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Board-Foot Measure | |
---|---|

Unit of | Volume |

Symbol | FBM |

Unit conversions | |

1 FBM in ... | ... is equal to ... |

SI base units | ≈0.002359737 m^{3} |

US Customary | ^{1}⁄_{12} ft^{3} |

Board-Foot Measure | |
---|---|

Unit of | Volume |

Symbol | FBM |

Unit conversions | |

1 FBM in ... | ... is equal to ... |

SI base units | ≈0.002359737 m^{3} |

US Customary | ^{1}⁄_{12} ft^{3} |

The **board-foot** is a specialized unit of measure for the volume of lumber in the United States and Canada. It is the volume of a one-foot length of a board one foot wide and one inch thick.

Board-foot can be abbreviated FBM (for "foot, board measure"), BDFT, or BF. Thousand board-feet can be abbreviated as MFBM, MBFT, or MBF. Similarly, million board-feet can be abbreviated as MMFBM, MMBFT, or MMBF.

FBM multiples |
---|

fbm=board-foot |

mfbm=thousand board-feet |

mmfbm=million board-feet |

In Australia and New Zealand the term **super foot** or **superficial foot** was used to mean the same.^{[1]}^{[2]}^{[3]}

One board-foot equals:

- 1 ft × 1 ft × 1 in
- 12 in × 12 in × 1 in
- 30.48 cm × 30.48 cm × 2.54 cm
- 144 in
^{3} - 1⁄12 ft
^{3} - 2360 cm
^{3} - 2.360 liters
- 0.002360 cubic meters or steres
- 1/1980 Petrograd Standard of board

Board foot is the unit of measure for rough lumber (before drying and planing with no adjustments) or planed/surfaced lumber. An example of planed lumber is softwood 2 × 4 lumber one would buy at a large lumber retailer. The 2 × 4 is actually only 1 ^{1}⁄_{2} in × 3 ^{1}⁄_{2} in (38 mm × 89 mm) but the dimensions for the lumber when purchased wholesale could still be represented as full 2 × 4 lumber, although the "standard" can vary between vendors. This means that nominal lumber includes air space around the physical board when calculating board feet in some situations, while the true measurement of "board feet" should be limited to the actual dimensions of the board.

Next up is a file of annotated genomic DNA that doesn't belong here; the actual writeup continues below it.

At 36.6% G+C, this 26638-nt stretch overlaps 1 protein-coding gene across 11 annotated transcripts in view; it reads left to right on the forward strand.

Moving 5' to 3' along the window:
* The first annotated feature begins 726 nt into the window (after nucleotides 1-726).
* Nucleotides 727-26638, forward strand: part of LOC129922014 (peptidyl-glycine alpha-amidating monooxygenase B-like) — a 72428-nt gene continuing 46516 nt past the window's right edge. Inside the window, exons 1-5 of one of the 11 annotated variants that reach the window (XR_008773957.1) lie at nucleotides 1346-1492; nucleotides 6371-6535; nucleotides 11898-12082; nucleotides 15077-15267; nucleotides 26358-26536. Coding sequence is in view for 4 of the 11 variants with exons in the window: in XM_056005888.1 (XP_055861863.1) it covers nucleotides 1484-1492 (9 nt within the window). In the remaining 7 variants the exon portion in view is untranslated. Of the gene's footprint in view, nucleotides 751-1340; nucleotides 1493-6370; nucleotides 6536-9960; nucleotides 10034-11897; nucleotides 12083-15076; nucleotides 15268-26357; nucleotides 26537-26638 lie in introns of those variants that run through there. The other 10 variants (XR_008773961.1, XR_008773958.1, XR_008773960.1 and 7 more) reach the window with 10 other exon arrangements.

For planed lumber, board-feet refer to the nominal thickness and width of lumber, calculated in principle on its size before drying and planing. Actual length is used.

See dimensional lumber for a full discussion of the relationship of actual and nominal dimensions. Briefly, for softwoods, to convert nominal to actual, subtract ^{1}⁄_{4} inch for dimensions under 2 inches (51 mm); subtract ^{1}⁄_{2} inch for dimensions under 8 inches (203 mm); and subtract ^{3}⁄_{4} inch for larger measurements. The system is more complicated for hardwoods.

An Essex table is a tabulation of the number of board feet in lumber of varying dimensions.^{[4]}

**^**Rowlett, Russ. "How Many? A Dictionary of Units of Measurement". Retrieved 2007-01-30.**^**Burger, Les. "Cutting Timber on Springbrook in 1935". Retrieved 2007-11-06.^{[dead link]}**^**Holgate, Alan. "The Bendigo Monier Arch Bridges.". Retrieved 2007-11-06.**^**"Essex table | Define Essex table at Dictionary.com". Dictionary.reference.com. Retrieved 2010-09-26.